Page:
- From a Distance of One Hundred and Twenty YearsTheorizing Diasporic Chinese Female Subjectivities in Geling Yan’s The Lost Daughter of Happiness
Diasporic Chinese women's literature presents a recurring struggle to integrate the complexities of national and transnational pasts with contemporary manifestations of racial, gender, and sexual politics and histories. Geling Yan's The Lost Daughter of Happiness problematizes the narrative conventions used to depict diasporic Chinese female subjects (2001).1 Her examination of female subjectivity interrogates how diasporic Chinese women's narratives cross national, racial, and sexual boundaries. Yan casts her novel as the contestable ground for new feminist textualities and subjectivities of the diasporic Chinese female subject, writing in new ways previously unspoken stories. My analysis of Yan's novel examines the deployment of rescue narratives, the politics of interracial love affairs, and the power of the female gaze in light of the contemporary narrator's self-conscious cynicism about her Chinese heritage and positionality in the United States. Reading about these issues within the novel's metafictional framework compels readers to focus on the contradictions and paradoxes that gird Chinese women's narratives. Yan's text necessitates an investigation into the reconstruction of a feminist literary history and its relation to both the nation-state and current transnational practices of capitalism. In [End Page 133] shaping the discourse of female subjectivity into a site of competing experiences, perspectives, and meanings, The Lost Daughter of Happiness rewrites a masculinized and racialized nationalism into a feminist diasporic space of agency and potentiality.2
Yan's novel is a fictional account of two Chinese women, one living in the late twentieth century, the other situated in the late nineteenth century. The contemporary woman is an unnamed writer and feminist historian who wants to narrate the missing story of her nineteenth-century Chinese counterpart, Fusang. Fusang's story is one of entrapment, exploitation, and silent resistance as a Chinese prostitute in San Francisco's Chinatown of the 1860s. The narrator's personal story reveals a fifth generation cynicism and loss of direction in the urban landscape of contemporary multicultural America. In the course of Fusang's story we come to meet her young white male customer qua lover, Chris; the Christian missionary women engaged in saving Chinese prostitutes; and the infamous gangster, Da Yong, who marries Fusang. In the course of retelling Fusang's story the narrator reveals a world of interracial love, xenophobia, and alienation that unaccountably, and disturbingly, overlaps with her own life. The novel builds on these transhistorical reverberations through a metafictional commentary that draws the reader's attention to the challenge of writing feminist diasporic Chinese narratives. In other words, Yan creates a narrator who wants to write an empowering version of a Chinese prostitute's life, and yet throughout the course of the novel the narrator finds that her creation eludes her telling. Fusang refuses to be controlled, slipping beyond the narrator's creative and interpretive grasp. Rather than crafting a character who can explicate the gaps in the contemporary Chinese woman's cultural, national, and personal lexicon, the author Yan has created a narrator who cannot explicate her creation and a character who refuses to yield her story linguistically, materially, and representationally to the narrator's pen. In this postmodern gesture the novel rewrites itself: no longer merely a feminist recuperation of an exploited woman's story, the text becomes an interrogation into the processes of writing and self-representation that construct the parameters of the contemporary feminist diasporic subject and the historical narrative in which she finds herself. By contesting the rationality of linearity and the normative aspects of representation, the novel reveals the need for historical and literary connections for women of the Chinese diaspora but not at the expense of innovation, creativity, and female agency. [End Page 134]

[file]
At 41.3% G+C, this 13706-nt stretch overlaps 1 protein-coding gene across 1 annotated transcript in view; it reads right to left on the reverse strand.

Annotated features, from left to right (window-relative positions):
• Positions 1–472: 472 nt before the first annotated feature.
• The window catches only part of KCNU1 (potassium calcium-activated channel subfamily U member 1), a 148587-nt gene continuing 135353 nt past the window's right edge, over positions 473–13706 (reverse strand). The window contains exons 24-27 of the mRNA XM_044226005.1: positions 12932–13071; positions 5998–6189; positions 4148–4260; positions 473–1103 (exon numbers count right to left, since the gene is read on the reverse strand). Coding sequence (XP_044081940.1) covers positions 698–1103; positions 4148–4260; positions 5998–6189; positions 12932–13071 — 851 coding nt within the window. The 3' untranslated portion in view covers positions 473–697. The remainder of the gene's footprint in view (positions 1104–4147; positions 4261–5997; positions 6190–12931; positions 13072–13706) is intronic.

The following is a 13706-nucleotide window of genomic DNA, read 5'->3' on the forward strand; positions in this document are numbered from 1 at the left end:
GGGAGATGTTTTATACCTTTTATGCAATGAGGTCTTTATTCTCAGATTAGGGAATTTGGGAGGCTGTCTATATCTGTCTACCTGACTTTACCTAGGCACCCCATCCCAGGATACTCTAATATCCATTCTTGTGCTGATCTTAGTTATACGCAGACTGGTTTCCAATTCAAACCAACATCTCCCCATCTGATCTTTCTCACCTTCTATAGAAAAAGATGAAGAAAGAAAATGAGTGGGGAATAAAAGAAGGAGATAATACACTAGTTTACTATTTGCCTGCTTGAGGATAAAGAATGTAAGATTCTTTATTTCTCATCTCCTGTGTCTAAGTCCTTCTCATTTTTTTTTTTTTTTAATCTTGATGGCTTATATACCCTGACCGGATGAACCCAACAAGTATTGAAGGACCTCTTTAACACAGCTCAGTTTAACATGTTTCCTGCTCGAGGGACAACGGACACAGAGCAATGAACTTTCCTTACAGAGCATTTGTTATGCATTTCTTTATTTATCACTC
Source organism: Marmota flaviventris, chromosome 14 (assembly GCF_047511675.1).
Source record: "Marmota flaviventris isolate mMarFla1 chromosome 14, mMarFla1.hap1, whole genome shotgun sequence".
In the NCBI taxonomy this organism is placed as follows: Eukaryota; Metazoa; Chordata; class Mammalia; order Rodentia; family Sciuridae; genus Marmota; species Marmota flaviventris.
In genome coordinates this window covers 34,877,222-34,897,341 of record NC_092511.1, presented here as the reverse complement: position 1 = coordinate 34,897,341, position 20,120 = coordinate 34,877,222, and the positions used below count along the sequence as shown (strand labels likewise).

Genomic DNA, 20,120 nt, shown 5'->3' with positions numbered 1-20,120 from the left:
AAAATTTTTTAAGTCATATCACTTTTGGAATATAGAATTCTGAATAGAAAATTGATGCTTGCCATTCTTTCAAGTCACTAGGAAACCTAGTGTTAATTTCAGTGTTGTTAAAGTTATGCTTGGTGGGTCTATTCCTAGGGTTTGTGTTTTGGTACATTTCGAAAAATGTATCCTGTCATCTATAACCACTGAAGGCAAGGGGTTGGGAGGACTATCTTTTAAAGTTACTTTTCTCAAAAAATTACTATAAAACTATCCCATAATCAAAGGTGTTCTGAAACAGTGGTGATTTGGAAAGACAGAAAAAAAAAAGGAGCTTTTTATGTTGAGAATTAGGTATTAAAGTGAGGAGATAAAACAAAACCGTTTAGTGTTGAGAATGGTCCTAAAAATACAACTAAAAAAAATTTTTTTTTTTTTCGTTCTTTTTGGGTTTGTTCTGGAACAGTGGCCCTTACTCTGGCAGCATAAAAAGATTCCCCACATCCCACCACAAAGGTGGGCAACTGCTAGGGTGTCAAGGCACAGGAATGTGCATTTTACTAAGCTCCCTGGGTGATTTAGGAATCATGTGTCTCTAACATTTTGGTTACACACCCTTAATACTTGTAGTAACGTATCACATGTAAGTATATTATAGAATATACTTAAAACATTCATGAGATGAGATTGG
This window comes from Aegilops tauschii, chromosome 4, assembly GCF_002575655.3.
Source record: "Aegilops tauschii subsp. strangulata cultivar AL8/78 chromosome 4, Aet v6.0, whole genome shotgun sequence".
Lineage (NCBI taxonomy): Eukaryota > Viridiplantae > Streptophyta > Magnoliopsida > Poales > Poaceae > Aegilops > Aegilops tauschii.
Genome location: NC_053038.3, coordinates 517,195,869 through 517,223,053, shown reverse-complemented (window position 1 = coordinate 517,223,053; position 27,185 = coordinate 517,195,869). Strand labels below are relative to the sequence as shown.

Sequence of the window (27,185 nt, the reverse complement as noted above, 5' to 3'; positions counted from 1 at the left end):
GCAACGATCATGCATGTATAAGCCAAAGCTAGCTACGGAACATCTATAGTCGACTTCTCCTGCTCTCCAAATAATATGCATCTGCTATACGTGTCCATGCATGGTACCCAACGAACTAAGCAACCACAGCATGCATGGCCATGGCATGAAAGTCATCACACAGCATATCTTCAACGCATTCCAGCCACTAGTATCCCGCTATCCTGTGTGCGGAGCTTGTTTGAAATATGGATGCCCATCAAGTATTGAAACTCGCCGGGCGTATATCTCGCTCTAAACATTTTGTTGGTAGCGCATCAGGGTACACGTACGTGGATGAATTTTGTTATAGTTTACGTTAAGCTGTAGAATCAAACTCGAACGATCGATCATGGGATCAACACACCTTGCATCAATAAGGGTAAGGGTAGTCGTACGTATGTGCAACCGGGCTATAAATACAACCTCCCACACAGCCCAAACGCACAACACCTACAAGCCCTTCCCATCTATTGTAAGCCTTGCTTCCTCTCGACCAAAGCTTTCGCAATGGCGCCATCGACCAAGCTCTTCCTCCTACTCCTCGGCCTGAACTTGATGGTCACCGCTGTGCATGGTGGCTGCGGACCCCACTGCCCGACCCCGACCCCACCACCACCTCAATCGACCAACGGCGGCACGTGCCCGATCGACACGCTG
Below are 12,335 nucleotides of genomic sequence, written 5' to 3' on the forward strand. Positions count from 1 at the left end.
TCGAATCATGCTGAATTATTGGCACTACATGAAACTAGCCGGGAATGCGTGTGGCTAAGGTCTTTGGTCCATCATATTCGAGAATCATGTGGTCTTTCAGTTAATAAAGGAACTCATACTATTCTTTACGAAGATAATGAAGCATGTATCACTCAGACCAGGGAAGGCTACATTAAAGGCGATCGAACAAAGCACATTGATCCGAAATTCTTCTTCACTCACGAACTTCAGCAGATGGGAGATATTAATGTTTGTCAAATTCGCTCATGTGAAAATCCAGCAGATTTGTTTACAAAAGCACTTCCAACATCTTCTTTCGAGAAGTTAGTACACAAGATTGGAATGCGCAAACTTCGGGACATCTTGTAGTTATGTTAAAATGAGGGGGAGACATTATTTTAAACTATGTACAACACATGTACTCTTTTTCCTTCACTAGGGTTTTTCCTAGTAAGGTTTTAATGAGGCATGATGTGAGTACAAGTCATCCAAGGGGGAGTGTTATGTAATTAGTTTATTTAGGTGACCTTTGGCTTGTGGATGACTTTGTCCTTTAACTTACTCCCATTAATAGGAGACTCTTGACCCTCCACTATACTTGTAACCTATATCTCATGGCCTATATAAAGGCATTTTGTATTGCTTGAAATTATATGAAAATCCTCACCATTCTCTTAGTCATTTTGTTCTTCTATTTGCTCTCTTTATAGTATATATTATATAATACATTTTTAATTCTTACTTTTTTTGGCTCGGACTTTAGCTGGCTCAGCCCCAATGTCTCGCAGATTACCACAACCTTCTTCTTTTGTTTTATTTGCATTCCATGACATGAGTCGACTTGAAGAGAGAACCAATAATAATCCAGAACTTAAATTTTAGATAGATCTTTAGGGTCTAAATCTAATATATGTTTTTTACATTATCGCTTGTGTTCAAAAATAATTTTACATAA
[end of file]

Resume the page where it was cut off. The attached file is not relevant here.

New pathways for interrogating the construction of subjectivities in the age of globalization have opened thanks to the critical strategies scholars now employ in the burgeoning field of diaspora studies.3 Because the processes and effects of globalization are changing the way scholars and activists conceive of peoples, locations, and cultural artifacts, we can no longer take China...